I haven’t been this excited to vote since the first time I cast a ballot, and considering that was for Abraham Lincoln, that’s saying something. It was really fun this morning to be part of the crowd and watch our process. It was a beautiful golden morning and actually a pleasure to stand in line. I got to the polling place about 7:20 and I was about the 250th voter when I got in around 8:00. I live in a precinct near a university so my demographics are skewed, but the vast majority of the group was under 30. That was very cool. A number of people brought their children with them, which I haven’t noticed before, and which was also very cool. However, I thought the woman with three very active little girls who asked the election judges if they had any toys for them was a little odd. Did she think she wasn’t going to have to stand in line? Ditto for the woman with the (non-service) dog. I’m kind of nervous around dogs, even when they are leashed, and I didn’t think the canine needed a civics lesson. But that’s just me. On the other hand, the dog wasn’t questioning anybody’s patriotism.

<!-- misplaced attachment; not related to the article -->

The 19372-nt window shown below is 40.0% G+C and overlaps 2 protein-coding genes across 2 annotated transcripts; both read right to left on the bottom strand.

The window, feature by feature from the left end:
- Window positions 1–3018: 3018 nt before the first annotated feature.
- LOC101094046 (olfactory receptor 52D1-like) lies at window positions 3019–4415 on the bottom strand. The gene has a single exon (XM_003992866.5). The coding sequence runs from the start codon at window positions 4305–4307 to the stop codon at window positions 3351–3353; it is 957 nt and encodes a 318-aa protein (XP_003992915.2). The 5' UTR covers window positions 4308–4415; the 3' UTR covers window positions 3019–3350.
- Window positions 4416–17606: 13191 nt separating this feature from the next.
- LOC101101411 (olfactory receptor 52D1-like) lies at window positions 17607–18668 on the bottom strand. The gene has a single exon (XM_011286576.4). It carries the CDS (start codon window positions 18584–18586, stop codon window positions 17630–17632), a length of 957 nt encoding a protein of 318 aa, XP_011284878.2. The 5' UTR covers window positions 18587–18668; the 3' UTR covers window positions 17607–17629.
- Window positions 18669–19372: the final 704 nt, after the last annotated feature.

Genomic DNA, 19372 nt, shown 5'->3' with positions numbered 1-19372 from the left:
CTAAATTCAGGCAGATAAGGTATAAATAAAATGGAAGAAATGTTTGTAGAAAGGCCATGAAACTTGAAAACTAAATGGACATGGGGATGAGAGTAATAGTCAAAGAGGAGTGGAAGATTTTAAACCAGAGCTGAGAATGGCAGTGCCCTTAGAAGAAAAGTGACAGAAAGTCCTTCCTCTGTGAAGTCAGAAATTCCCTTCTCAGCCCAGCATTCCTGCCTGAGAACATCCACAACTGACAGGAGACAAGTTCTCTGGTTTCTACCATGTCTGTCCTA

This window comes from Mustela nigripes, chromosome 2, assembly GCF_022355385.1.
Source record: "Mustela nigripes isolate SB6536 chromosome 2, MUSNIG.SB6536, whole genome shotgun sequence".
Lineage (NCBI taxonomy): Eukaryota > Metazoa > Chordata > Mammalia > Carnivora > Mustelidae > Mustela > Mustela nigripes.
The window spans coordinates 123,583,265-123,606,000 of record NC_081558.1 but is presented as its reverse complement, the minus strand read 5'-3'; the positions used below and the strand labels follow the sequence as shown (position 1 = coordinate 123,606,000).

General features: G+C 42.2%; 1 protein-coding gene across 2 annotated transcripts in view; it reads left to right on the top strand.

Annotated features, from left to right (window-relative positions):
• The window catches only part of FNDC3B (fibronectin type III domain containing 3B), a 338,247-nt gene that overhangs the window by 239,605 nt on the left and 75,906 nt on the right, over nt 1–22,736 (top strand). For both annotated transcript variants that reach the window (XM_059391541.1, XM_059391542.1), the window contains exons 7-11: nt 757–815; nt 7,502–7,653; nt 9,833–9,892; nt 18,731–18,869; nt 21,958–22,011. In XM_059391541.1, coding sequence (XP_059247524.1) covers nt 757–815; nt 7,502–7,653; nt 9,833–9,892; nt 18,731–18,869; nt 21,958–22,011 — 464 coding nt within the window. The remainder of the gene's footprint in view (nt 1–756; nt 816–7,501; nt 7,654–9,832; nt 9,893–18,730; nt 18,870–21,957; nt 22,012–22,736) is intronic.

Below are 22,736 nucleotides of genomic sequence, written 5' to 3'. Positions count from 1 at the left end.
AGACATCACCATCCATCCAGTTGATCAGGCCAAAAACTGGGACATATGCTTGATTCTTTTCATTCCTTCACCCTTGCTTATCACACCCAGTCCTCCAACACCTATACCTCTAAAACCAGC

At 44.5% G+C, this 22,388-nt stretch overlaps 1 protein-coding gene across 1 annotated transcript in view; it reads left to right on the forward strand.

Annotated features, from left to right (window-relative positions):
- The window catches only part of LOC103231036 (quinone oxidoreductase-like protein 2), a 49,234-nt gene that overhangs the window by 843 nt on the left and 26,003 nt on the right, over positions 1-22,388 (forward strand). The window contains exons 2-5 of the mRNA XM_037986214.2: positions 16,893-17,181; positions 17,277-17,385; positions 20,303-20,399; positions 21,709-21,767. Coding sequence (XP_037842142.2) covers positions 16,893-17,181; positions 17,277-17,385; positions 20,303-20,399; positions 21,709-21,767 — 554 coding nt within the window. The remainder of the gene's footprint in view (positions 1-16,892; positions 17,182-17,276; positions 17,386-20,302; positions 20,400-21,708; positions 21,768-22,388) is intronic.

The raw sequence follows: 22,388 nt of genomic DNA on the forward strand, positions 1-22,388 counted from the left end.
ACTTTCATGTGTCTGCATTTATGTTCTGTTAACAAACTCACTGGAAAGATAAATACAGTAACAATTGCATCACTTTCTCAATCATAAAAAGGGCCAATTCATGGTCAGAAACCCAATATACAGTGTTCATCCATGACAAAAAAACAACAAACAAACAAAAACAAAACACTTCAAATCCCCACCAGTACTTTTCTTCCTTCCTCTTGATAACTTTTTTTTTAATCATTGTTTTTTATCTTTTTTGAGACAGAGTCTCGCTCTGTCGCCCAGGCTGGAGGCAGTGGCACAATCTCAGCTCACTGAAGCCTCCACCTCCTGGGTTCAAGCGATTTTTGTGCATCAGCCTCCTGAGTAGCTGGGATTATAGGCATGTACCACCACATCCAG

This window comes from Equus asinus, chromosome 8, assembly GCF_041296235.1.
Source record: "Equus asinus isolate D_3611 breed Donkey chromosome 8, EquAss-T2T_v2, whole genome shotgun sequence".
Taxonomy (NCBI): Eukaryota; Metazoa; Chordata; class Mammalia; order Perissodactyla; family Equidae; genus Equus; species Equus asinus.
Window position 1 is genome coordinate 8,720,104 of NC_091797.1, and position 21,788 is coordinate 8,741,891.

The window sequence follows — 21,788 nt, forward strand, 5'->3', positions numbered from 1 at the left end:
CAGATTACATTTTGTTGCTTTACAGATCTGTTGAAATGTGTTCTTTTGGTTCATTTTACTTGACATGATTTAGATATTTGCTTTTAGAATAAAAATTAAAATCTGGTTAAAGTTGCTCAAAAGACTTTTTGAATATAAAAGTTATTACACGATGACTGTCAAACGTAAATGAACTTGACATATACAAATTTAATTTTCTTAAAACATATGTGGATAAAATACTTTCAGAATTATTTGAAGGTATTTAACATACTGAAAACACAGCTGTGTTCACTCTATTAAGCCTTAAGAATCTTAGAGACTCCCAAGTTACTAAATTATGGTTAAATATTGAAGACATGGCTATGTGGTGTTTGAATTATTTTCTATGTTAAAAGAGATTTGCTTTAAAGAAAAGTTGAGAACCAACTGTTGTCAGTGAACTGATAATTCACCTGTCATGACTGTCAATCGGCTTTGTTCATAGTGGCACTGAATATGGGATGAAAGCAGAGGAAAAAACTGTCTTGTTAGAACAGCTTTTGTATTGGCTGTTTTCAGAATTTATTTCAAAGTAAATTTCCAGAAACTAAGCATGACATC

Monday, November 3, 2008

A brief message from the editor

Thank you to the thousands of dedicated voters who found and used Minnesota Lawyer's online judicial election guide, our website and this blog to get information about the 2008 judicial election. I was heartened to see how many folks out there want to cast a meaningful ballot in the judicial races and availed themselves of the information that we provided. A number of you were kind enough to drop me e-mails and calls to express your gratitude at having this information at your fingertips, to which I can only reply the pleasure was ours.

If I can be allowed the indulgence of making a few thank yous of my own, I would like to recognize the efforts of the judicial candidates for participating; the rest of our editorial staff (particularly our Web editor, Adam Johnson); Bill Klotz, our photographer/ videographer; the IT folks who made this possible; and our publisher, Steve Jahn, and our corporate parent, Dolan Media, for believing this voter-information project was important enough to allow us to dedicate substantial time and resources to it.

This post concludes Minnesota Lawyer's pre-election coverage of the 2008 judicial races. We will, of course, have follow up coverage of the judicial election on our website and in the print edition of Minnesota Lawyer newspaper.

I would also like to take this opportunity to announce that very soon we will be launching a completely revamped version of the Minnesota Lawyer blog with an exciting new look. Stay tuned for details. Thanks again for visiting, and we hope to see you again soon!

-- Mark A. Cohen
Editor-in-chief, Minnesota Lawyer

P.S. Don't forget to vote tomorrow! Click here for more info on the judicial races if you are still doing your research.